9 September 2021 (16:00 BST) – note unusual time
Philip J. Kellman
University of California, Los Angeles, USA
Join via Zoom
Meeting ID: 993 0080 2765
How we perceive and represent shape involves many of the deepest issues in understanding visual perception. In this talk, I consider recent progress related to 3 of these issues. 1) Abstraction in perception and representation: I describe experiments that show the abstract nature of human shape representations and the time course of their formation. 2) The relation of human perception and deep learning: I contrast abstract shape in human perception with the most successful AI approaches through experiments suggesting that deep convolutional neural networks (DCNNs), although successful in object classification, have no access to global object shape. 3) The transition from subsymbolic to symbolic encoding in vision: I will argue that understanding abstraction in human visual shape perception, and its absence in deep learning systems, require some account of a poorly understood transition: How, in visual processing, might symbolic representations be obtained from initially subsymbolic encodings? I will present experimental and modeling results that suggest an answer in perception and representation of contour shape. Evidence suggests that we encode contour shape in terms of segments of approximately constant curvature and that these initial symbolic descriptions may be based on the outputs of neural mechanisms that extract constant curvature via sets of linked orientation-sensitive units at different turning angles and scales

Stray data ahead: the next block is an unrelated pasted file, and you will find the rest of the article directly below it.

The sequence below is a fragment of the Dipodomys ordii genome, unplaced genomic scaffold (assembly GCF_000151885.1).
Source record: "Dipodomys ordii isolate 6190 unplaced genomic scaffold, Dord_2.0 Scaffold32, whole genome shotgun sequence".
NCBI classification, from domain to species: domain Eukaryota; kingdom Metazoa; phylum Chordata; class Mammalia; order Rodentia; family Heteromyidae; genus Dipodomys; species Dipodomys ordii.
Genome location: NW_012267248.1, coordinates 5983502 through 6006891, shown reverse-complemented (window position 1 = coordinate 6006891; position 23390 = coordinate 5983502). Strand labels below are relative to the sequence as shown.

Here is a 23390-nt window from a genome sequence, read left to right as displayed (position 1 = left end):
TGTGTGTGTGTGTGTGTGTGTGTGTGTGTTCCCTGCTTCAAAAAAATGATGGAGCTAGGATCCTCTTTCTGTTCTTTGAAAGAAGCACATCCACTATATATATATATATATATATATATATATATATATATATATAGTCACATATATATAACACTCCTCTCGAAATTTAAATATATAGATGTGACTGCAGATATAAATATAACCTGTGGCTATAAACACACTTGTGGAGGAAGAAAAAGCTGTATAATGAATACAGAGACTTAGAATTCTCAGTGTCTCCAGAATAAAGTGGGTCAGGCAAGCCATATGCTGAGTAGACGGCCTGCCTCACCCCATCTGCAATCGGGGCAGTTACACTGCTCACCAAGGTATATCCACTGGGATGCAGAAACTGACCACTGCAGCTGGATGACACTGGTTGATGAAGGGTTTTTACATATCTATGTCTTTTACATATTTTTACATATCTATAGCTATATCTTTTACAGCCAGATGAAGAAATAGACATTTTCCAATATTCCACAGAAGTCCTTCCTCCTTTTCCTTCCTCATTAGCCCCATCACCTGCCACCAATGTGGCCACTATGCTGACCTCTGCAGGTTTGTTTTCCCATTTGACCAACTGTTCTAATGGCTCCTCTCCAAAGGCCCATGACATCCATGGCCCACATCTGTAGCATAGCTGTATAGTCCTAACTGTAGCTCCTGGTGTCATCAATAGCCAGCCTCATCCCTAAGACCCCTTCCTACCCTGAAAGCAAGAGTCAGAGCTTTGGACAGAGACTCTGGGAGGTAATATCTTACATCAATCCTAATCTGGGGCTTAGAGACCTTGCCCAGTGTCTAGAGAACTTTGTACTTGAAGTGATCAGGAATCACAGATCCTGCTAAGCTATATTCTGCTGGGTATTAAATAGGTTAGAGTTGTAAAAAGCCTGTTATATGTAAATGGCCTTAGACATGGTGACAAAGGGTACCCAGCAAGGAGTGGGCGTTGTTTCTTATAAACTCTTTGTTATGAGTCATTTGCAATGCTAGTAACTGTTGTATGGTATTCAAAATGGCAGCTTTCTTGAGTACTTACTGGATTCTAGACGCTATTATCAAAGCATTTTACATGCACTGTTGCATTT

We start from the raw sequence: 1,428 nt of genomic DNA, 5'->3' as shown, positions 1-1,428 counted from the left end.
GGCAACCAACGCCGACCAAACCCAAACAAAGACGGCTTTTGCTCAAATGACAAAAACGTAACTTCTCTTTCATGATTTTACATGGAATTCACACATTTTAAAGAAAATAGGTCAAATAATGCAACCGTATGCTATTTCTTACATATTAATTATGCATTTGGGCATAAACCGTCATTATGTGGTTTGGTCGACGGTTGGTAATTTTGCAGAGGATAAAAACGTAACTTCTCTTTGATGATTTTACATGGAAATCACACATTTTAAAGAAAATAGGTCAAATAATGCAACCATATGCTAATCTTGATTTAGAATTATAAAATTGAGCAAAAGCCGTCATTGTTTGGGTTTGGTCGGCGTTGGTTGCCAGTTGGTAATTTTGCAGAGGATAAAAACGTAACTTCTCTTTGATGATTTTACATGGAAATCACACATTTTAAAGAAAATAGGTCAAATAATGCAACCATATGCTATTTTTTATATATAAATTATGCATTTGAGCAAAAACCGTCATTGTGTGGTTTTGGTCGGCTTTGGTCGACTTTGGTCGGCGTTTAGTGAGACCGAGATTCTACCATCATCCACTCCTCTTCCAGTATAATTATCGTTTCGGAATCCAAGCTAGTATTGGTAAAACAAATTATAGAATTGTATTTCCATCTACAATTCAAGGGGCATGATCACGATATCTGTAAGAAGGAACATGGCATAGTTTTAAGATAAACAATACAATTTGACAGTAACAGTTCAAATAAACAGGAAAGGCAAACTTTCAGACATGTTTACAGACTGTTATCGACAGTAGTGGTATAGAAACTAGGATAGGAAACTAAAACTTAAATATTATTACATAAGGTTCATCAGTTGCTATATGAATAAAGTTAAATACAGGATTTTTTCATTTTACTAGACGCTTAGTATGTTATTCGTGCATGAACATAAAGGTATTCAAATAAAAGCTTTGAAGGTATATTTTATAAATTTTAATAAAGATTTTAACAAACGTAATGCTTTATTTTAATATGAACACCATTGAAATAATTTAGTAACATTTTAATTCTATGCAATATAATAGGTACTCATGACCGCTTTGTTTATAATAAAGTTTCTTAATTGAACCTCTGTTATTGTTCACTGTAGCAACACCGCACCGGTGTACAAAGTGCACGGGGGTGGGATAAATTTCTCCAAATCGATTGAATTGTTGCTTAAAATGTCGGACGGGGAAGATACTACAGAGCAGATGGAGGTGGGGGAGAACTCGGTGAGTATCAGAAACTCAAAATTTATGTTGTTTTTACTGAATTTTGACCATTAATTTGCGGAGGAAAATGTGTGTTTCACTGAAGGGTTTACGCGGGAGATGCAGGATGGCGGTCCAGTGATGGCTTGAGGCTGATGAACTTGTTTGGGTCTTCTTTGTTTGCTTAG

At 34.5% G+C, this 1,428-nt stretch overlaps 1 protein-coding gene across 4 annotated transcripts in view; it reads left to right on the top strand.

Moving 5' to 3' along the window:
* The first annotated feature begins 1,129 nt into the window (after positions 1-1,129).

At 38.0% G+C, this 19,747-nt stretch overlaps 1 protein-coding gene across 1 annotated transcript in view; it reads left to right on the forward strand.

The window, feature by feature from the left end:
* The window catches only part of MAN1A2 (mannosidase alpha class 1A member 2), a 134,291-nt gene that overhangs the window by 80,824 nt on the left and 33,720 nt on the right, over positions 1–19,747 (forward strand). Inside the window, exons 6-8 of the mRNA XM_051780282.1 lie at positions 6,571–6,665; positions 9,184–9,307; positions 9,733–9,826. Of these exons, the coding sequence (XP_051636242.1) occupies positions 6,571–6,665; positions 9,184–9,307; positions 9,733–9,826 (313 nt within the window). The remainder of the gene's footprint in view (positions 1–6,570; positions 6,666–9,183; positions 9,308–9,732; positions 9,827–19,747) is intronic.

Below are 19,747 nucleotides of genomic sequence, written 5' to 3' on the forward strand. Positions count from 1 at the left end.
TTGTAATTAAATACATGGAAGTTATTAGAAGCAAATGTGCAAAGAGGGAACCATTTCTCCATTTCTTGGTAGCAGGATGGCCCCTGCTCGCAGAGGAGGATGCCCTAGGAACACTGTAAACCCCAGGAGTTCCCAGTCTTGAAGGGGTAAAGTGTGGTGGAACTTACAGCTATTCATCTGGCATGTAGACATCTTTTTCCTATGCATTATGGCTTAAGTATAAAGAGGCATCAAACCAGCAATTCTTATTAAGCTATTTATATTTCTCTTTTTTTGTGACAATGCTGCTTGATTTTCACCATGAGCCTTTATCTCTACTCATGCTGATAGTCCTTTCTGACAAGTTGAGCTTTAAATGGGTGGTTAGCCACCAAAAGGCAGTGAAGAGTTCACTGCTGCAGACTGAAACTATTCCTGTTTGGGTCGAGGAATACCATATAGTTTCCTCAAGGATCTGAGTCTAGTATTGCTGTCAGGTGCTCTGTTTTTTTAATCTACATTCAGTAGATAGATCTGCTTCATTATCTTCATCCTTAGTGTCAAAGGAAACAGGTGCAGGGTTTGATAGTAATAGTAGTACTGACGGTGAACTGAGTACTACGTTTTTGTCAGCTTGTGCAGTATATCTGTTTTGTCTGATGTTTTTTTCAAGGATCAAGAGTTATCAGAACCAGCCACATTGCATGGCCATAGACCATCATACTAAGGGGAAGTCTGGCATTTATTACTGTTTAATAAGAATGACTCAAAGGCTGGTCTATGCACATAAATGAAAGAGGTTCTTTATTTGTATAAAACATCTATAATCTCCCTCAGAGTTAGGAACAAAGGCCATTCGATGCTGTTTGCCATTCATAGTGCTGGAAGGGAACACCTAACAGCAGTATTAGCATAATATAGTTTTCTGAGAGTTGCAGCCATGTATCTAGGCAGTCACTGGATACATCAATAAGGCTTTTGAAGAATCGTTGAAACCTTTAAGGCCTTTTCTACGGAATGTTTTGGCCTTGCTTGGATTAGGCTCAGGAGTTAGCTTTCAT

About Philip J. Kellman
Philip J. Kellman is Distinguished Professor and Chair of the Cognitive Area in the Department of Psychology at UCLA and Adjunct Professor of Surgery in the UCLA David Geffen UCLA School of Medicine. Kellman is known for research in perceptual organization in vision, perceptual development, perceptual learning, adaptive learning, and applications of cognitive science to learning technology. He is the author of more than 130 research papers and two books, as well as patents in computer-based learning and air traffic control display technology. Kellman’s research has been recognized by the William Chase Memorial Award from Carnegie-Mellon University, the Boyd R. McCandless Award from the American Psychological Association, a James McKeen Cattell Award, and the Wolf Aviation Prize. He has been elected to the Society of Experimental Psychologists, and he is a Fellow of the Association for Psychological Science and The Psychonomic Society.